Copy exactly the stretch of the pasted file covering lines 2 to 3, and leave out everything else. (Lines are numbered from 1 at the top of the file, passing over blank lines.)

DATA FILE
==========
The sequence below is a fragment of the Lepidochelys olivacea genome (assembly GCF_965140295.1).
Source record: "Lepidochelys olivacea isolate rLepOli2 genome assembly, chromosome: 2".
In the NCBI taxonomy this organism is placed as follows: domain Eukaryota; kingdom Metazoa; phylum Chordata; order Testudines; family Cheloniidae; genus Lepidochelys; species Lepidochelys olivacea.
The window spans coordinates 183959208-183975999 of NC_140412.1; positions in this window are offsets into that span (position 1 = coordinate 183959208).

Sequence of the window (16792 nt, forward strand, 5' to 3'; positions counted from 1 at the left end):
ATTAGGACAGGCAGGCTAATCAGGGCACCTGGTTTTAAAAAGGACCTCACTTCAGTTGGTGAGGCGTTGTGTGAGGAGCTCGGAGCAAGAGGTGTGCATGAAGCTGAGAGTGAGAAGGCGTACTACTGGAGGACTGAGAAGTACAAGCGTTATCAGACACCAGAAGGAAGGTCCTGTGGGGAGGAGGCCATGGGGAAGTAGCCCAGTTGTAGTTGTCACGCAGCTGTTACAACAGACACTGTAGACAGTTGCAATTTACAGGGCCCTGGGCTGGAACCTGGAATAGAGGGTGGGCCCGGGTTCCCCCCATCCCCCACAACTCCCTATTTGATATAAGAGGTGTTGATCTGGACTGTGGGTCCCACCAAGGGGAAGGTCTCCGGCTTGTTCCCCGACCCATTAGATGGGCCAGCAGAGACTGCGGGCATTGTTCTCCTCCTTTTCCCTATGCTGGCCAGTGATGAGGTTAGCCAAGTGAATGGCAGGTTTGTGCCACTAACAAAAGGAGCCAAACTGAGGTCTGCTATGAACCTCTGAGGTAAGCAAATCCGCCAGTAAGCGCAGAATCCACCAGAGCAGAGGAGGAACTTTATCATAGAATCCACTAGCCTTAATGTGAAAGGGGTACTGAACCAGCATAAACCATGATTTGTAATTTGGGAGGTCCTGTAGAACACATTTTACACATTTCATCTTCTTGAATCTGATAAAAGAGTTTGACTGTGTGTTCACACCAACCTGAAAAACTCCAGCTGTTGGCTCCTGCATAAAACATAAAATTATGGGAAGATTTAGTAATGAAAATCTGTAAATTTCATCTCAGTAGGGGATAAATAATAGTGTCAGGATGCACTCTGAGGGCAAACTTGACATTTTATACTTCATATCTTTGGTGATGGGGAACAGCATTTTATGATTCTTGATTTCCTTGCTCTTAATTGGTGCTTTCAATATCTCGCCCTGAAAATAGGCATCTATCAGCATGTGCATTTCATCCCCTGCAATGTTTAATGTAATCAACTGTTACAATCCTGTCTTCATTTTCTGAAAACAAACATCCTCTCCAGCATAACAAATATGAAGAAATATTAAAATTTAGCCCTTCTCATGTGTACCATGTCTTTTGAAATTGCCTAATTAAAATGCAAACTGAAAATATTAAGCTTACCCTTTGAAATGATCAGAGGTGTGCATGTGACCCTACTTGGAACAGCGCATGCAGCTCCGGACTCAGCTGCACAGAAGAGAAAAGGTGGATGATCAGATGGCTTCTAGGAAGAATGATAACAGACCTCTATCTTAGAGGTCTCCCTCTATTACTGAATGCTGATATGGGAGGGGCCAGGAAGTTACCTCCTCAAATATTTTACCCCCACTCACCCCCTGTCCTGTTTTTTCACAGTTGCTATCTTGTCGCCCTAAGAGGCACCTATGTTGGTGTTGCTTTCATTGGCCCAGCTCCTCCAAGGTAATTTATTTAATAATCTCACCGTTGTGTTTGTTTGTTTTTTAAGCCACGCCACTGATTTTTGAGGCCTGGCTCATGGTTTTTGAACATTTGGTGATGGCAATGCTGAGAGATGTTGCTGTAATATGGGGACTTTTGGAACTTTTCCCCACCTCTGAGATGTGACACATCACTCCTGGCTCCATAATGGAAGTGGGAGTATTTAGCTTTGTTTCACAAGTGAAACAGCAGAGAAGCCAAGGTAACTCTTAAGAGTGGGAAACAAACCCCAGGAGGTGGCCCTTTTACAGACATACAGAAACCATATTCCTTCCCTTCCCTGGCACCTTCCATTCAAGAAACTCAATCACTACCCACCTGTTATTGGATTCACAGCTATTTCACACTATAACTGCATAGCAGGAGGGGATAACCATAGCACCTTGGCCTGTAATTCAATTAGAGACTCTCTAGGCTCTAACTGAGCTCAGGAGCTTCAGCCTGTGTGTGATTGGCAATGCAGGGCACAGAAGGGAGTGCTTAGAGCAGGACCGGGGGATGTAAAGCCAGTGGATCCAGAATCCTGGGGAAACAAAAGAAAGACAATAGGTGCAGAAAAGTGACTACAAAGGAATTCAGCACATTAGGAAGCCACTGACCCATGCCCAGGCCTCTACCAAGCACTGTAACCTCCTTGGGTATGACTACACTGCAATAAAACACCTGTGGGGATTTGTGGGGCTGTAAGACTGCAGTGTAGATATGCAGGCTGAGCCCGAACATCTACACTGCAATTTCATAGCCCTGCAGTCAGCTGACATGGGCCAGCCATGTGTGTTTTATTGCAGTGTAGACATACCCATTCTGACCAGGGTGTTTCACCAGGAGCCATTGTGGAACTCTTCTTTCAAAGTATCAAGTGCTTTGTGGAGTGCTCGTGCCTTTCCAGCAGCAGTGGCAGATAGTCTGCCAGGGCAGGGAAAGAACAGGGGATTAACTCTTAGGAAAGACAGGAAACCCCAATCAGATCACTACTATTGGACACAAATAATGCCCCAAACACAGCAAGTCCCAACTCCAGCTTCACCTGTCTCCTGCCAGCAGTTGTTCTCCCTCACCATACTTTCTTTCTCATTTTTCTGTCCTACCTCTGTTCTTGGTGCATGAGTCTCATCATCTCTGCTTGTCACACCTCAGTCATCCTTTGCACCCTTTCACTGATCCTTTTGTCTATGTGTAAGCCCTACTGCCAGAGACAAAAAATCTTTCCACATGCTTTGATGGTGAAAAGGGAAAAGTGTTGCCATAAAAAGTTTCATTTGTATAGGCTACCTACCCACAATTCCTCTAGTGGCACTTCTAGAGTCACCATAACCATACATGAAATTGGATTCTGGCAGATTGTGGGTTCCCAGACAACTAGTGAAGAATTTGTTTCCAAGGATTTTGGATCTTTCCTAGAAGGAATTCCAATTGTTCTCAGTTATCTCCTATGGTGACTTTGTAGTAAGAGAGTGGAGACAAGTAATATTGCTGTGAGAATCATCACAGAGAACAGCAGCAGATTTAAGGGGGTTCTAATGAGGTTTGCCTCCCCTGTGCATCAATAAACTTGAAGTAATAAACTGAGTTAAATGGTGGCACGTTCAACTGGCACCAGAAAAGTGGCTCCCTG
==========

Source record: "Lepidochelys olivacea isolate rLepOli2 genome assembly, chromosome: 2".
In the NCBI taxonomy this organism is placed as follows: domain Eukaryota; kingdom Metazoa; phylum Chordata; order Testudines; family Cheloniidae; genus Lepidochelys; species Lepidochelys olivacea.